across-the-board increase made
by the University, etc., we per-
sonally noticed numerous viola-
tions of the constraints of state
law in their organizing cam
paign. Not only have they post-
ed their notices in underdesig-
nated areas in University
buildings and used the Univer-
sity campus mail to distribute
some of their literature, but
they have visited and telephon-
ed employees on University
time on a number of accasions.
One wonders if the organizers
who failed to conform to state
law would, as bargaining
agents, act in good faith to the
wishes of those whom they rep-
resent concerning a strike vote,
wages, benefits, etc., in bargain-
ing with the University or
would they do what is expedi-
ent for them?
THEY HAVE LED us to be-
lieve that we would not have to
strike, but how many union
contracts are settled without a
strike? They repeatedly empha-
size the greatness in strength
they would supposedly provide
if they not only represented cus-
todians but also clerical work-
ers, technicians and profession-
al and administrative person-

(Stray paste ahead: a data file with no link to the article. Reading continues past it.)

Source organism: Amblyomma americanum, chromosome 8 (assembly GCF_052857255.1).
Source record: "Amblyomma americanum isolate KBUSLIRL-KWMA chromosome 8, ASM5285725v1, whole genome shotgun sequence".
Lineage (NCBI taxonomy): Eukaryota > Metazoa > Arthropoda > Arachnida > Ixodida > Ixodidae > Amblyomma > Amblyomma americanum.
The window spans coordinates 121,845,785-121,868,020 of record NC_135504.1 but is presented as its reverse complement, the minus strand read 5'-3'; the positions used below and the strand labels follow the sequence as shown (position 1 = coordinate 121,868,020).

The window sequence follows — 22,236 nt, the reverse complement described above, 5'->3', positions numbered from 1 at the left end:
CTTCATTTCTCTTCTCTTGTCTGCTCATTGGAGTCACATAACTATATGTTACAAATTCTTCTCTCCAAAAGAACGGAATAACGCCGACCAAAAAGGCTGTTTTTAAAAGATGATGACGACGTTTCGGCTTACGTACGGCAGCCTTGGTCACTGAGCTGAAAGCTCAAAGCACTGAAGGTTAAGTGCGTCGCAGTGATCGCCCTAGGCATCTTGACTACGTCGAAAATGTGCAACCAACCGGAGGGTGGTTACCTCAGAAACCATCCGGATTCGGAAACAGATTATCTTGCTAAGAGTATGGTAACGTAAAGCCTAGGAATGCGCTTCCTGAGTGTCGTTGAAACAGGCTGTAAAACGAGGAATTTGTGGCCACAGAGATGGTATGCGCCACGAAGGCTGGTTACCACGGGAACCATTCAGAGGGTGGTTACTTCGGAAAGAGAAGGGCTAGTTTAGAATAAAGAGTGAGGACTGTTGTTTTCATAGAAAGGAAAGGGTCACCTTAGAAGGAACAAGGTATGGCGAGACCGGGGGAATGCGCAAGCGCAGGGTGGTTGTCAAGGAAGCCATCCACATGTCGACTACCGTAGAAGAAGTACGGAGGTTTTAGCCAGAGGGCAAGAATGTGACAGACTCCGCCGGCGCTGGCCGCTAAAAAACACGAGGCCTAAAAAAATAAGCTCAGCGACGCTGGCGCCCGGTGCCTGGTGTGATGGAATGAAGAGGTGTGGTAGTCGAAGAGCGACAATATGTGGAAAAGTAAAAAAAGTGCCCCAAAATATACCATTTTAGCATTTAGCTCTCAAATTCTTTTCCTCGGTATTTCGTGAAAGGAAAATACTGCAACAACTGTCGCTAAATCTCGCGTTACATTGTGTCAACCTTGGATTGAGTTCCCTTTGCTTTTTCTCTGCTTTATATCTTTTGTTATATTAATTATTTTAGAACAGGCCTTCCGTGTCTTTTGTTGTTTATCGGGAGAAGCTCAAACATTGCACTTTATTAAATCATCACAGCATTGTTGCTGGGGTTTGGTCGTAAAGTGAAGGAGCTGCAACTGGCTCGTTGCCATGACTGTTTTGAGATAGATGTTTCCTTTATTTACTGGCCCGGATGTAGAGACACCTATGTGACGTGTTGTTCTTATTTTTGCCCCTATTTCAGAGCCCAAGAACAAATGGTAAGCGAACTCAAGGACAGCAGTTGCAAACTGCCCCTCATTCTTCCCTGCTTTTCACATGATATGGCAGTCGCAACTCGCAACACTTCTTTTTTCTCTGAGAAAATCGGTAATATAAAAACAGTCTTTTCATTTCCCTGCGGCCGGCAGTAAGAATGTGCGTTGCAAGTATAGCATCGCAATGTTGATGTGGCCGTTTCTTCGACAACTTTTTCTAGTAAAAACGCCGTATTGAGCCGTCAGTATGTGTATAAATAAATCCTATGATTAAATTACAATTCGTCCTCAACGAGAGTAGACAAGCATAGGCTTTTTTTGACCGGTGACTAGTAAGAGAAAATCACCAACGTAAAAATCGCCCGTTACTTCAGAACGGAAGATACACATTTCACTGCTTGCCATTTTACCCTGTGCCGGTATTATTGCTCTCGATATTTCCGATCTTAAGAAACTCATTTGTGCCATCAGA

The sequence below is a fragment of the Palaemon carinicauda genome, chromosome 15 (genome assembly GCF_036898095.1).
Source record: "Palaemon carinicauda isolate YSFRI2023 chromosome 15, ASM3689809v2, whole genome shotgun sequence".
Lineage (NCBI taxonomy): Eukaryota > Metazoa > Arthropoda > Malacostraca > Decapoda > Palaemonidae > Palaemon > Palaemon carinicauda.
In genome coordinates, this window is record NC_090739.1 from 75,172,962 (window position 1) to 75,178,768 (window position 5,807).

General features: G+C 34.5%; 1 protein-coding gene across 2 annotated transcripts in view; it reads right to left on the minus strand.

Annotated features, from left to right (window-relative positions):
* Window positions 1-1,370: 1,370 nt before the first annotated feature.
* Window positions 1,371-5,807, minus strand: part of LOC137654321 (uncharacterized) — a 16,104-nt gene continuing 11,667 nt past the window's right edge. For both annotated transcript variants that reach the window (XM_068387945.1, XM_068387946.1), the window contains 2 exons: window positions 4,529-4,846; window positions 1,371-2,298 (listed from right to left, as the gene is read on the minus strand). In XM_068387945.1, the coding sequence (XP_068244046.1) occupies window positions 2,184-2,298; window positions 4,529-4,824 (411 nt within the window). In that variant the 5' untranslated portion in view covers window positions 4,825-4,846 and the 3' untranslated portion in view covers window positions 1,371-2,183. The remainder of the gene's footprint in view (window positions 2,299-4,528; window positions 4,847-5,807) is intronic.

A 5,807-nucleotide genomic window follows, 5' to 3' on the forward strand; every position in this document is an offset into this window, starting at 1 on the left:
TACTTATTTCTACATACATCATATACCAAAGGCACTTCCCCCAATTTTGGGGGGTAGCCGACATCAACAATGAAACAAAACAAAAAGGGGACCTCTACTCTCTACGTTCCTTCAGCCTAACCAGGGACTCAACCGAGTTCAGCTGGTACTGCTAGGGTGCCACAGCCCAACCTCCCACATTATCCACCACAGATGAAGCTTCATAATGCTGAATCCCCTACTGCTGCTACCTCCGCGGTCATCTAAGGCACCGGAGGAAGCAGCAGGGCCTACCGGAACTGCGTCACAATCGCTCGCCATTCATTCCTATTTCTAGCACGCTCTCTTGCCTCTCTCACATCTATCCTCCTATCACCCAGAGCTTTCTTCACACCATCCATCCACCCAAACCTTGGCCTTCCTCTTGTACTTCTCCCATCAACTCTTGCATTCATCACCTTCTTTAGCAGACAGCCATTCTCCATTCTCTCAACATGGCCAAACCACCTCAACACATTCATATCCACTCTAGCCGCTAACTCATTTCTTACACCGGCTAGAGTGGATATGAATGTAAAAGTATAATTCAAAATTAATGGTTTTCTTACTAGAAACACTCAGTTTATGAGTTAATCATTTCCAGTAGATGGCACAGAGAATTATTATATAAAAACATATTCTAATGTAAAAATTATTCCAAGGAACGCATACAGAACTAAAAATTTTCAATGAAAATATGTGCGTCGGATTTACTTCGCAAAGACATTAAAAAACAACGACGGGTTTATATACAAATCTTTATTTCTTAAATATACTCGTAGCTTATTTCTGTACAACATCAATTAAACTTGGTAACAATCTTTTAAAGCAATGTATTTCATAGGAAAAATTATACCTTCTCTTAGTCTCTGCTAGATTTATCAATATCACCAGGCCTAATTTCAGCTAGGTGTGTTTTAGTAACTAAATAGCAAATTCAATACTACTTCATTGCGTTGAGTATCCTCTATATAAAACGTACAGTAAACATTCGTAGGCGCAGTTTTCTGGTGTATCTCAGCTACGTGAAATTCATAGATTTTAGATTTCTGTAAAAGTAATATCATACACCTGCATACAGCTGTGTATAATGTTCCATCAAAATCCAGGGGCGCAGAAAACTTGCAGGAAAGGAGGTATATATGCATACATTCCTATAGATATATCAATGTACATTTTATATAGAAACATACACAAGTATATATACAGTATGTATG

nel. Could this mean that when
one local goes on strike AFS-
CME would expect the others
to go out in sympathy even
th~ouh such an act is illegal ac-
cording to the Michigan Public
Employment Relations Act?
AFSCME surely is not an ap-
prooriate choice when so many
questions come to mind.
It is also our opinion that the
United Auto Workers is not the
proper union to represent of-
fice personnel in an educational
institution. There is such a vast
difference between an office sit-
nation and an assembly line and
we do not feel that the UAW
can represent our best interests
with their limited experience.
The thought of being swallowed
un by such a large organiza-
tion is frightening. We are a
small group with unique prob-

troit really respect our wishes
concerning a strike vote, wages,
benefits, etc.? They have been
telling us about the $90 million
strike fund that would stand
behind us, but do you know
that 30 per cent of your dues
go into the fund and if the bal-
ance drops below an amount
determined by the union lead-
ers the members are assessed
an additional amount to build
it up? If we can expect to bene-
fit from the strike fund then
must we also assume that we
would be assessed the addition-
al amount when strikes at the
auto assembly plants in Detroit
lower the balance? Since the
biggest issue seems to be mon-
ey, how can we afford it? We
would also like to point out that
one big problem in the auto-
mobile assembly plants is "blue
collar blues" brought about by
the assembly line workersbe-
ing bored to death with their
jobs due to the very narrow job
descriptions drawn up by the
union. It is of great concern to
many people. Would we be
next?
IN SUMMARY, after careful
consideration we feel that in
this election a vote of "neither"
is the only choice. The Univer-
sity cannot raise the price of a
product to make up for higher
wages; our raises will be lim-
ited whether we have a union